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Unionists are the real narrow nationalists

Posted on July 01, 2012 by

*Jonathan Edwards is the Plaid Cymru MP for Carmarthen East and Dinefwr. This piece first appeared on his own blog, but we asked if we could reprint it to bring some of its excellent insights to a wider audience. (And also to fix the original’s impressively esoteric rendering of “paraphernalia”. We’re real spelling Nazis.)

I’ve been meaning to write this blog ever since Ed Miliband’s car-crash speech on English identity. I have also taken part in a number of BBC interviews over recent months in which it is sometimes difficult to get your point across when you have an interviewer on the other end barking at you as you challenge unionist perceptions. It also supports why Leanne Woods’ intervention this week is an important one.

When the Miliband speech was being pre-briefed I had high hopes that we were about to hear something significant – that Labour were going to proclaim that their answer to the challenge posed by the SNP’s independence drive was a federal settlement for the British state. I expected Labour to position themselves as advocates of an English Parliament as the political expression of English identity. Instead what we got was hot air, followed by one of the most painful interviews I have seen by a Unionist leader on Channel 4 News.

When asked about my identity, I say firstly I’m a son of Carmarthenshire. I consider Wales to be my nation. I have a British identity in that Wales is located in British Isles. I am also European. I might even go as far as Socrates proclaiming myself a citizen of the world. In terms of my nationality I’m definitely Welsh and proud of it.

My interpretation of the Welsh-British relationship is very much on the basis of Scandinavia where the Finns, Danish, Norwegians and Swedes feel completely comfortable with the notion of having a national identity expressed as well as a wider territorial affinity. This is a key point which distinguishes nationalists like me from Unionists. Their ‘Britishness’ is rigidly wedded to the notion of a British State, hence their obsession with the paraphernalia of statehood – flags and symbols – and their deep suspicion of any ‘competing’ identities. Unionist thinking therefore, as Miliband said in his speech, is that if Scotland or Wales were to vote for political independence our people would cease having a British identity.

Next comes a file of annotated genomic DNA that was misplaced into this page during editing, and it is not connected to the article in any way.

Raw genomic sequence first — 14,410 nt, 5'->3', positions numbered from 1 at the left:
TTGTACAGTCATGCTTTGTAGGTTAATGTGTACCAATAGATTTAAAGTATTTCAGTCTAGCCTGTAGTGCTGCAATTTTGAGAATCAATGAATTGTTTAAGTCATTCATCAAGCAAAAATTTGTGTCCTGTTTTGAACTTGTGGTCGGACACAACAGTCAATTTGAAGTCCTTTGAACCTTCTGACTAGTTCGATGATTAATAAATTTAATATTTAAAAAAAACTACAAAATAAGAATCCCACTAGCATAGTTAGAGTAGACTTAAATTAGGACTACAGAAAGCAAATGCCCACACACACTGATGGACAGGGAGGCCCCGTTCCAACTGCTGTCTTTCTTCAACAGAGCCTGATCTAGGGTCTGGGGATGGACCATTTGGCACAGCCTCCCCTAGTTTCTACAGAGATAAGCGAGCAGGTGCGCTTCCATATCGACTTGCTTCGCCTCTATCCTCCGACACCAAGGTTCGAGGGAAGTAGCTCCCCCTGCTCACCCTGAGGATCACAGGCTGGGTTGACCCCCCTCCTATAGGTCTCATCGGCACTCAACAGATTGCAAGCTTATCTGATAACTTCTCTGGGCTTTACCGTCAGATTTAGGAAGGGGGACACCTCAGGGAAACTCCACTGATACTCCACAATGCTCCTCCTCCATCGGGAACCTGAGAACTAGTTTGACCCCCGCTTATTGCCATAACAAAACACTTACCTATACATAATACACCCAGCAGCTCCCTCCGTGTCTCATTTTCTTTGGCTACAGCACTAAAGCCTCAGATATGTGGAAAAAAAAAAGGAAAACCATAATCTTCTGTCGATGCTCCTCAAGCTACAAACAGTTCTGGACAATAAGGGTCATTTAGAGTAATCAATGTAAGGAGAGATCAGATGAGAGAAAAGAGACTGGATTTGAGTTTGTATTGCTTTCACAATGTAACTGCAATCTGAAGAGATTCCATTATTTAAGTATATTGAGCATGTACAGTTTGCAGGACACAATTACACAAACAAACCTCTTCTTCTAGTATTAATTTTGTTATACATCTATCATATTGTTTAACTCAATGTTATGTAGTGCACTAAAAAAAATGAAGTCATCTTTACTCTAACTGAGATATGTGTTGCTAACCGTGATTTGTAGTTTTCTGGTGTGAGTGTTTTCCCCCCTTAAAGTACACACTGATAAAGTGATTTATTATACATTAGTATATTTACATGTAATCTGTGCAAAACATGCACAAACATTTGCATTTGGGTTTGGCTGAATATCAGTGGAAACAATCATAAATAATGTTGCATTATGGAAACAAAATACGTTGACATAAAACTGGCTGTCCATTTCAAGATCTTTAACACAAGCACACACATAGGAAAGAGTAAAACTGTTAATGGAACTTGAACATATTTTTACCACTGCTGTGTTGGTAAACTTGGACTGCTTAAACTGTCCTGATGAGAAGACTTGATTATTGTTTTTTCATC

In a recent Radio Wales phone -n interview based on my call for an English national parliament and anthem, the presenter seemed obsessed with making me concede that ‘God Save The Queen’ was my national anthem. It’s not: ‘Hen Wlad fy Nhadau’ is my national anthem. God Save The Queen is the anthem of the political State that Wales is currently a part of, and as long as the Queen is Head of State I have no issue with it being the anthem of the State. England on the other hand, as a nation, deserves its own national anthem.

In a historical sense basing your identity solely on a political State seems a ludicrous thing to do. The British State is a relative modern creation. Only 305 years have transpired since the Act of Union between England and Scotland. Indeed, in its most recent reincarnation, the British State is only 89 years old, since the Irish Free State was created in 1922. It’s fair to say therefore that those individuals who claim to be British (in the Unionist sense) pledge loyalty to a political structure that is yet to reach its century. The propaganda agents of the State, however, would have you believe that it is an entity that has existed in eternity.

Unionists cannot have it both ways. One the one hand they proclaim Welsh identity is not dependent on the existence of a Welsh state. On the other they insist that Britishness can only be maintained in the context of a British state. This absurd hypocrisy underestimates the depth of solidarity the people of these islands feel for one another, and their historic ability to adapt and apply identity in a positive and ever-evolving way.

However, such is the penetration and power of the Unionist position that even nationalists like me can find ourselves furthering the misconceptions of their argument. In a recent Radio Wales interview in relation to potential job losses at the Dewhirst factory in my constituency, the presenter told me that having a distribution site in the Amman Valley was economically stupid as it was an isolated in a geographical sense. My weak answer was that Capel Hendre was one of four sites within the UK and was easily accessible via the M4 to the main markets of South Wales and the South West of England.